Where a victim of domestic violence becomes un-cooperative with the police a bind over may be the practical way to proceed. In those situations, the prosecution could agree to offer no evidence on the charge or charges brought against the abuser if the abuser agrees to be bound over and not to seek an order for costs against the prosecution, in which case the abuser will be found not guilty. The abuser could agree, for example, to be bound over to keep the peace and be of good behaviour for 12 months in the sum of $3,000.  This means that if the abuser does not keep the peace and is not of good behaviour during the next 12 months, he will have to pay the $3000. The bind over could give the victim some protection in that the potential loss of the $3,000 recognisance if the bind over is breached may make the abuser think again before resorting to further violence during the period of the bind over.

A. The spouse as a prosecution witness

Section 57 of the Criminal Procedure Ordinance ( Cap. 221 ) enables a spouse to be a   prosecution witness where:

  1. it involves an assault on, or an injury or threat of injury to, the husband or wife of the accused;

  2. it involves causing the death of, an assault on, or an injury or threat of injury to, a child of the family who-
    1. at the material time was under the age of 16 years or was a mentally incapacitated person; or
    2. at the time when the evidence is given is a mentally incapacitated person;
  3. it is a sexual offence alleged to have been committed in respect of a child of the family who-
    1. at the material time was under the age of 16 years or was a mentally incapacitated person; or
    2. at the time when the evidence is given is a mentally incapacitated person; or
  4. it consists of attempting or conspiring to commit, or of aiding, abetting, counselling, procuring or inciting the commission of, an offence falling within paragraph (a), (b) or (c).

This covers cases of domestic violence where the spouse or former spouse is the victim. In those situations the spouse or former spouse can be served with a witness summons requiring their attendance at the trial of the alleged abuser. Cohabitees who are the victims of domestic violence can similarly be witnesses for the prosecution. They can be compelled to attend court by issuing a witness summons to them.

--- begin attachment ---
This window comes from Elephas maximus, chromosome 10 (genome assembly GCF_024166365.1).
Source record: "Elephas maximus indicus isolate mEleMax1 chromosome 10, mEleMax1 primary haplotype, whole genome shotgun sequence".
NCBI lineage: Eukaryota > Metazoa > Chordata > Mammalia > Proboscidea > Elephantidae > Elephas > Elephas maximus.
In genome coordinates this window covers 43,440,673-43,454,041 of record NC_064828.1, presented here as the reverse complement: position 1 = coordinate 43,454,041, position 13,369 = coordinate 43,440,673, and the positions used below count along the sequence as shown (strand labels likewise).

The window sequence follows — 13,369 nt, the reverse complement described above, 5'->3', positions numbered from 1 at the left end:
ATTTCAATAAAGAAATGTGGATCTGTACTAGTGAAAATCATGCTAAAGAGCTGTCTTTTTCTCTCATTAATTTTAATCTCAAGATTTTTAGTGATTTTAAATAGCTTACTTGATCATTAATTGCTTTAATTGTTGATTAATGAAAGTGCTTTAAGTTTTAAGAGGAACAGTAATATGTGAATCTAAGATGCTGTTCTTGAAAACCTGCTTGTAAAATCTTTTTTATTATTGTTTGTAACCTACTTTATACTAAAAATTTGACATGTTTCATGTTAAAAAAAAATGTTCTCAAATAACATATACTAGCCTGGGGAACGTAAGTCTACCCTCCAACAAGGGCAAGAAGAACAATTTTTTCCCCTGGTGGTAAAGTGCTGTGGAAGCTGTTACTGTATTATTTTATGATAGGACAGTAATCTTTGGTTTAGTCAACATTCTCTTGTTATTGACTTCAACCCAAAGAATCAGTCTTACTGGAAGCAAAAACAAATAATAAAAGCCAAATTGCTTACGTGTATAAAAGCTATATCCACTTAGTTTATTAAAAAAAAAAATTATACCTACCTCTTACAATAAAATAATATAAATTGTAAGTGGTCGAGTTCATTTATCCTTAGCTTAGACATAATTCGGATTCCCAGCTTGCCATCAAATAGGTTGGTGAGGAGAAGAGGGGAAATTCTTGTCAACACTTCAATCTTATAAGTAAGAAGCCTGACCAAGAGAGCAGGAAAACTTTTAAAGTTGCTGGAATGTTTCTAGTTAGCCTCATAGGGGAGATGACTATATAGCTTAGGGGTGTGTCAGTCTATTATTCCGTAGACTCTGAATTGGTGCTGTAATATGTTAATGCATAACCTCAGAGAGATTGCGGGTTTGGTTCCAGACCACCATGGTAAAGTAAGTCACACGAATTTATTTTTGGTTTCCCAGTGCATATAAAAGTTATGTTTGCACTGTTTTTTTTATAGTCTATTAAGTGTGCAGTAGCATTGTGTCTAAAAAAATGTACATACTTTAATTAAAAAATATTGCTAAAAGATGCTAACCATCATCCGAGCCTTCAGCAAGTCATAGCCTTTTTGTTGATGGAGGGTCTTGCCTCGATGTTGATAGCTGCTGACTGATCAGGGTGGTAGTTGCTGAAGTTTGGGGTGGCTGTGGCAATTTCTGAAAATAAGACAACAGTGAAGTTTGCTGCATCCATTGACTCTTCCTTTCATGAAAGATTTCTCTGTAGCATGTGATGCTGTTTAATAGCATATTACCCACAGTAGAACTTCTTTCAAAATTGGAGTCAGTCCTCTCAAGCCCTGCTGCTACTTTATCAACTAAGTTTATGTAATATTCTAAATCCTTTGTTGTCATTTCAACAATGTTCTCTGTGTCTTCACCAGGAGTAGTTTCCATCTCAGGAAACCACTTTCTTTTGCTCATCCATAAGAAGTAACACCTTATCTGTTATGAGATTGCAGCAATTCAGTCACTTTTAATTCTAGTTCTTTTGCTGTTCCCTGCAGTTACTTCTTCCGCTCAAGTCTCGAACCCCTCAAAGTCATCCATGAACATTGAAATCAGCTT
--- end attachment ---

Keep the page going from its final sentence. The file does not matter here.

Where the proceedings are in the District Court or the Court of First Instance a witness summons may be obtained under section 34 of the Criminal Procedure Ordinance ( Cap. 221 ). Disobeying a witness summons, refusing to be sworn in or refusing to give evidence without just cause is punishable as contempt of court.

B. Evidence given by children (Persons under 14 years of age)

A child of any age can be a witness for the prosecution or for the defence. Whether they should be called as a prosecution witness is a matter for the judgment of the prosecution in each case. The younger the child the less likely they will be to give cogent evidence.

It is generally not desirable for a child to be a witness against the parent or the cohabitee of the parent as that can put the child in a very difficult situation of conflicting loyalties. There is also the consideration that particularly where the abuser is the cohabitee of the child’s parent, loyalty to the parent can result in evidence being exaggerated.

However where the prosecution decides that the child's evidence is necessary and the proceedings are in magistrates court, the child can be brought to court under a witness summons in the same way as an adult witness can be brought to court under a witness summons under section 21 of the Magistrates Ordinance ( Cap. 227 ). Section 4 of the Evidence Ordinance ( Cap. 8 ) requires that a child’s evidence in criminal proceedings shall be given unswornwhether the proceedings are in Magistrates Court, the District Court or the Court of First Instance.

Where the proceedings are in District Court or the Court of First Instance a witness summons may be obtained under section 34 of the Criminal Procedure Ordinance ( Cap. 221 ).